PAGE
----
Jan. 25, 2017
New York – January 25, 2017 – McQuilling Services is pleased to announce the release of its 20th Anniversary Edition 2017-2021 Tanker Market Outlook. This 200-page report provides a five-year spot and time charter equivalent (TCE) outlook for eight vessel classes across 19 benchmark tanker trades, plus two triangulated trades. Also included in the report is a robust five-year asset price outlook as well as a one and three-year time charter forecast through 2021.
With 20 years of tanker rate forecasting expertise, McQuilling Services is a leader in the industry and continues to support a variety of stakeholders in the energy, maritime and financial services industries with its annual Tanker Market Outlook.
The McQuilling Services rate forecast is based on the evaluation of historical and projected tonnage supply and demand fundamentals in the tanker market within the current and projected global economic environment, including oil supply and demand expectations. The forecasting process begins with the development of quantitative models, which are used to measure the correlation between historical freight rates and tanker supply and demand. This fundamental approach has proven to be reasonably predictive over the past 20 years. However, the forecasting process evolves past the modeling stage when the quantitative results are balanced with experiential knowledge and reasonable market assessments.
Key findings from 2016
Between 2015 and 2016, global ton-mile demand to transport crude and residual fuels increased by 4.6%, supported by a 5.6% increase in VLCCs (which accounted for 63% of the total demand for dirty tankers). Suezmax demand accounted for 23% of all DPP demand in 2016, 1% lower than 2015 due to underutilization in West Africa.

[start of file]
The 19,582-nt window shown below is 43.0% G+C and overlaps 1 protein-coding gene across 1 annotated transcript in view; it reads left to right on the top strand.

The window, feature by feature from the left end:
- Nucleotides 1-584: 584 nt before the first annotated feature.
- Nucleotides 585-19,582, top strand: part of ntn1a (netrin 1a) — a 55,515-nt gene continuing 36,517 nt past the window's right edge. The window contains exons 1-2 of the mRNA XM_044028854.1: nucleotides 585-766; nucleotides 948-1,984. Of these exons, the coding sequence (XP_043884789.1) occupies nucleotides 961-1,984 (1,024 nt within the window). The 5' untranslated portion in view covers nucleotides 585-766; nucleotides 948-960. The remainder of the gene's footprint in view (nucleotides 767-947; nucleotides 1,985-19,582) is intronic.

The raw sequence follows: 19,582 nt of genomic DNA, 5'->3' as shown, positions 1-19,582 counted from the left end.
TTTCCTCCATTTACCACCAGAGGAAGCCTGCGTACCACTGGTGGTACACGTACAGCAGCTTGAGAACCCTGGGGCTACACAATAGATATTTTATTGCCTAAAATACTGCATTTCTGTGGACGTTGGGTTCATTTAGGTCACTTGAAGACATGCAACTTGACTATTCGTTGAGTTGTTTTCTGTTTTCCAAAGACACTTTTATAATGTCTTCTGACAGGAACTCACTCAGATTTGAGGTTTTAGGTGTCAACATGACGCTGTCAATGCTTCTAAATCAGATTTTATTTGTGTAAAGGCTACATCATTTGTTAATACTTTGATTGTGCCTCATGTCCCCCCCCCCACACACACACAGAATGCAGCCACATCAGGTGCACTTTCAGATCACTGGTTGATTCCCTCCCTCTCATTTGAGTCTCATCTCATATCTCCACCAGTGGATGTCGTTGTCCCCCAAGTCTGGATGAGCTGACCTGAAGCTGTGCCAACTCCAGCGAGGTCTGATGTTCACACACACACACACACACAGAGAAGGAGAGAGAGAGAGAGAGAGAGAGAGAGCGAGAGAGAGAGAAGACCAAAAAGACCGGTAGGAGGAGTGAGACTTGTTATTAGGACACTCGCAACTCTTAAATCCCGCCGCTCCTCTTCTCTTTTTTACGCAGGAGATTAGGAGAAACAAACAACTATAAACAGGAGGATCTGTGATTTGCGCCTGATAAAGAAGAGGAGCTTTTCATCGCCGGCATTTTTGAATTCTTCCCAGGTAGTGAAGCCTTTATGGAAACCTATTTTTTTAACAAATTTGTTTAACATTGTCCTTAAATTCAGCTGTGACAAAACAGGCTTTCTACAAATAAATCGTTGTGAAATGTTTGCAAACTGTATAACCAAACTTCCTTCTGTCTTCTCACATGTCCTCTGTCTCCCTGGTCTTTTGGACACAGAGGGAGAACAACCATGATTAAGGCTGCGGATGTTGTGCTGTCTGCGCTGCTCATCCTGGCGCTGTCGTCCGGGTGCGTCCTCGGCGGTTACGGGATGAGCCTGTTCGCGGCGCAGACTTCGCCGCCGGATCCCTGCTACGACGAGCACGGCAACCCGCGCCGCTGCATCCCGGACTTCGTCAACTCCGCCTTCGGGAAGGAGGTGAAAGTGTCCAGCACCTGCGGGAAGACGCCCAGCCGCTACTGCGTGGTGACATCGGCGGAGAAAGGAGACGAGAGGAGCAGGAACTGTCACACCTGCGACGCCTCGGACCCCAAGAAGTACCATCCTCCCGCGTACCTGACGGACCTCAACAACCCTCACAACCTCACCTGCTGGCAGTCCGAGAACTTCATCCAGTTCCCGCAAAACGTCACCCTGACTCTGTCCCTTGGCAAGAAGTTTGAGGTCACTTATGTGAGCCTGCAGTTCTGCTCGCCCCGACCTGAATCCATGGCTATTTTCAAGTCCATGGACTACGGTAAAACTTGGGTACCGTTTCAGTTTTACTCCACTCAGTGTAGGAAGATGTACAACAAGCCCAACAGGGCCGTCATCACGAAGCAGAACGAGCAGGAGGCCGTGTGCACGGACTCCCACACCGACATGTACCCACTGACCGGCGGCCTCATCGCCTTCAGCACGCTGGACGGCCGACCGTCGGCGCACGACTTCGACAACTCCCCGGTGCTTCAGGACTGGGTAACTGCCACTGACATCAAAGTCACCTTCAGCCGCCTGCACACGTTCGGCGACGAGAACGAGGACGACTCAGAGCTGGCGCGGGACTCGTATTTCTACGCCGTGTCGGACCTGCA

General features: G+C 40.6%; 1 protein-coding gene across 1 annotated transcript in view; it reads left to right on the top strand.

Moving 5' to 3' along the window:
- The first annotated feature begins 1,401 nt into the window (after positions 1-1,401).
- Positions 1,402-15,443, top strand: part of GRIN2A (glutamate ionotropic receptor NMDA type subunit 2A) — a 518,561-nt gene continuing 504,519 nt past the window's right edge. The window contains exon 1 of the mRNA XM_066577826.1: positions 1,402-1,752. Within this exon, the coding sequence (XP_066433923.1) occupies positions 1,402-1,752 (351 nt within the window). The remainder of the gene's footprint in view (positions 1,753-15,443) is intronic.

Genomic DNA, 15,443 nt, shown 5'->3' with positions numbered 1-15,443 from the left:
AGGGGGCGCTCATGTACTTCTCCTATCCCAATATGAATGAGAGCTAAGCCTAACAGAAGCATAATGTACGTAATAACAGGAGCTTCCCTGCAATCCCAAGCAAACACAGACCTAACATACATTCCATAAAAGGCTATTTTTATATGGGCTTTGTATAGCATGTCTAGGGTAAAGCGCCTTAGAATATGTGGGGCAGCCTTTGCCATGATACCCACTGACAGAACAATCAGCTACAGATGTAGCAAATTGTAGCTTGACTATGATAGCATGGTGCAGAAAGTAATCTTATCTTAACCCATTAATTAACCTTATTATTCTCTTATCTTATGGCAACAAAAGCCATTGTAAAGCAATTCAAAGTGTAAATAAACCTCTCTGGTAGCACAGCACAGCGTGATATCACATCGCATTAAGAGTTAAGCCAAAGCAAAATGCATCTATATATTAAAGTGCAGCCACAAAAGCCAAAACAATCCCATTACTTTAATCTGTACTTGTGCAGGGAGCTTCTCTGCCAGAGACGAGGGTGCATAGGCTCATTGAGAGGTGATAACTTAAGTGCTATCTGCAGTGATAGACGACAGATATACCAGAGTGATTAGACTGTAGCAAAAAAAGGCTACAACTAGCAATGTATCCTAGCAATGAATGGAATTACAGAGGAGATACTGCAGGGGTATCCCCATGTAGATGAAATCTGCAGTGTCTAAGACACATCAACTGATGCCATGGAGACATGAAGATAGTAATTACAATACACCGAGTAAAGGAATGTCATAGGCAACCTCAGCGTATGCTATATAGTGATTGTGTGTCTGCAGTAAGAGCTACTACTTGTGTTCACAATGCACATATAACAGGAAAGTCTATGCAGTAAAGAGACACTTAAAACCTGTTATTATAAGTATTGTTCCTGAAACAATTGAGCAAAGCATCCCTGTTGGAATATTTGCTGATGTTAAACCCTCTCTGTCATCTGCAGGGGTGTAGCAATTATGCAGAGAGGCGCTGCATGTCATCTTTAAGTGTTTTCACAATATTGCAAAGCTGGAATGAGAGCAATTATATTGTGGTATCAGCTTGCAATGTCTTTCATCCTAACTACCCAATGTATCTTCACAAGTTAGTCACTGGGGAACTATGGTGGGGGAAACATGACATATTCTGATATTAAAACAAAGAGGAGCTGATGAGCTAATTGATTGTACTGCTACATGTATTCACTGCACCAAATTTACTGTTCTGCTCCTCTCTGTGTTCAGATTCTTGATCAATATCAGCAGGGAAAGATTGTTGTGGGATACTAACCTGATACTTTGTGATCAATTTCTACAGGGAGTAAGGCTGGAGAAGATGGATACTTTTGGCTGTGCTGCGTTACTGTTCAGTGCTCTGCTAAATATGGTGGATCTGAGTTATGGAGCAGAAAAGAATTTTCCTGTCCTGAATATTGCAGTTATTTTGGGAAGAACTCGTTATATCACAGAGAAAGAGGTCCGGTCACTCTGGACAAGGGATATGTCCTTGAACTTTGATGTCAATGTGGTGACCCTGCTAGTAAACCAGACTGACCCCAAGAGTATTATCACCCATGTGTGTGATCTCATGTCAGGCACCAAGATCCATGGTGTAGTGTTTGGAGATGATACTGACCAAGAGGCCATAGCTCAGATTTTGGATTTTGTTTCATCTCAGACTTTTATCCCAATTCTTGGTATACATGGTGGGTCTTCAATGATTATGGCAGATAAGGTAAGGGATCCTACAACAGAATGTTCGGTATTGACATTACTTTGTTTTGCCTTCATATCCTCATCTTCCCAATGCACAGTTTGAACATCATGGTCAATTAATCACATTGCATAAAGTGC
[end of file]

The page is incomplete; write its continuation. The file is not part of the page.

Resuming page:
We recorded an advancement in the major Middle East > Far East crude oil trade in 2016 by about 5.5% from 2015 levels, while over this year’s five-year forecast, we believe that increasing domestic demand for Middle Eastern crude oil by an expanding regional refining sector may decelerate demand growth to an annualized growth rate of 1.2%.
Clean product ton-mile demand grew by 7.1% in 2016 versus year ago levels. A large supply of refined products in the Middle East and India outpaced demand growth, increasing product exports. Significant volumes of gasoil were witnessed on the Middle East > Northern Europe regional trade, contributing to a 27% rise in CPP ton-mile demand on the route.
Our trade flow analysis indicates that US Gulf CPP exports averaged 7.96 million monthly tons in 2016, up about 0.6% from 2015 levels; however, more interesting is the 4% corresponding increase in ton-mile demand. Ton-mile demand on the US Gulf > East Coast South America trade was up 63% in 2016 due to lower product supply in Brazil as domestic refinery intake declined by approximately 135,000 b/d.
Actual vessel deliveries in 2016 totaled 265 vessels. This was 78 below our expectation given at the start of the year. This represents a slippage rate of approximately 22.7% in deliveries from our original forecast. The slippage can be attributed to yard delays and cancellations from the large orderbooks in previous years, owners altering ship specifications during the construction phase and financing constraints.
Only 31 vessels were removed from the trading fleet in 2016 amid a relatively strong earnings environment and declining steel prices.
Throughout the year, we recorded a total of 134 tankers placed on order, of which 66 were DPP vessels. This is the lowest level of DPP orders since 2012 when 47 vessels were placed on order. Clean product tanker orders numbered 60 in 2016, while just eight chemical MR tankers were ordered, the second lowest level on record.
Global economic growth is expected at 3.4% in 2017 as mature economies are forecasted to grow 1.8%, while emerging nations are on track to advance 4.6% as commodity-producing countries (Russia, Brazil) exit recession.